I wish that in childhood I had made the connection between eating and animals, but I didn’t. Growing up in a Pennsylvania town where schools were (and still are) closed on the first day of hunting season, where ring-necked pheasants are pen-raised to be released into the woods to be wounded and shot for pleasure, I hated those things, yet I didn’t connect animals and dinner. I don’t hold myself responsible for what I failed to realize growing up, although I regret it, but once my eyes were open, I was responsible.
To this day I consider my decision to respect animals by not eating them to be the single best decision I ever made. For me, being vegan is the opposite of renunciation. It is a totally positive, deeply satisfying diet and dietary decision that has influenced my attitude and behavior in other areas including household and personal care products and in trying to act consciously instead of just conveniently.
If I have any advice for people who want their food to be animal-free, it is to stay firm in your commitment, be happy about it, eat well, and don’t apologize. I invite everyone getting started to sign up for the daily recipes and gorgeous photos featured on One Green Planet. Remember the animals whose lives you are no longer ruining just for a meal. For me, this is the most powerful incentive.
KAREN DAVIS, Ph.D.
President, United Poultry Concerns
By WAYNE CREED
Cape Charles Wave Columnist
June 15, 2015
As Northampton County continues to grapple with the ramifications of the proposed zoning changes, still lurking in the shadows is the subtle opening of the door for the poultry industry, including CAFOs (Confined Animal Feeding Operations), as well as chicken litter waste incinerators. Having less available expansion options left on the northern Delmarva, the industry finally hopes to gain a foothold in Northampton County.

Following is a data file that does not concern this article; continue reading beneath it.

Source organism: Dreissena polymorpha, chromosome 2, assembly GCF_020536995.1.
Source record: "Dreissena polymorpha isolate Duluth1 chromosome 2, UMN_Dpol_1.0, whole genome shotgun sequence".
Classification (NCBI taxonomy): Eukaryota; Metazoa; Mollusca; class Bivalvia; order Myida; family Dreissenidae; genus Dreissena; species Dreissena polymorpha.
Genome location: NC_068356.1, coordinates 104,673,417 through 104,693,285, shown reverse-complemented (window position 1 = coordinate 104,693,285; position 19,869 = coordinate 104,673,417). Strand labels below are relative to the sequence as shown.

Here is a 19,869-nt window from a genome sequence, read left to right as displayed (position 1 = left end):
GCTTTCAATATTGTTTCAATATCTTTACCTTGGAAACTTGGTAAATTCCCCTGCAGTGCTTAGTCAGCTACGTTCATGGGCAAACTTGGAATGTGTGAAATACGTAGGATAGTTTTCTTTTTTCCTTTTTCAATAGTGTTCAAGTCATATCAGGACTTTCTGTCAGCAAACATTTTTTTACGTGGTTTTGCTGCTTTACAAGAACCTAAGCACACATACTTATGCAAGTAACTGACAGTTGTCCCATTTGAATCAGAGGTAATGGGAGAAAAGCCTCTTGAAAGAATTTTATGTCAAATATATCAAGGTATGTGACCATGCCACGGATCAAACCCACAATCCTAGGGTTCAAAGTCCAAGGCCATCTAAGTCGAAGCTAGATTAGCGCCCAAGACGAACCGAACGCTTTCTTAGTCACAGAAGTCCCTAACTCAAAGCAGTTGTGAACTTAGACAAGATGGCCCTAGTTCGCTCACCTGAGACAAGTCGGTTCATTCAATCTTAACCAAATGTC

While the special, and even conflicted, interests continued to gather in the back rooms of Northampton to plot their next moves in efforts to make the county “more profitable” through proposed zoning changes, it was reported in the New York Times by Stephanie Strom that the deadly avian flu had struck some of the largest egg operations in the Midwest where millions of chickens will have to be euthanized.
The Center Fresh Group, a top U.S. egg producer must kill (using carbon dioxide or foam) and dispose of about 5.5 million laying hens housed in 26 metal barns on their property. For the last month, the daily ritual of the Agriculture Department has become to report how many more hens must be destroyed. On extreme days, the number can be several million. In Iowa, where a good bit of all eggs originate (including liquid egg products), nearly 40% of the egg laying hens have been affected by the flu.
This is creating a monstrous disposal problem, as carcasses have filled barns; poultry farmers have been pleading for state and federal assistance to deal the disposal effort, as “workers in masks and hazmat gear attempt to clear the barns.” Part of the issue is the way the battery hens are crammed in, with the battery cages stacked on top of each other, usually filling almost every square inch, top to bottom, of the barns. [Read more…]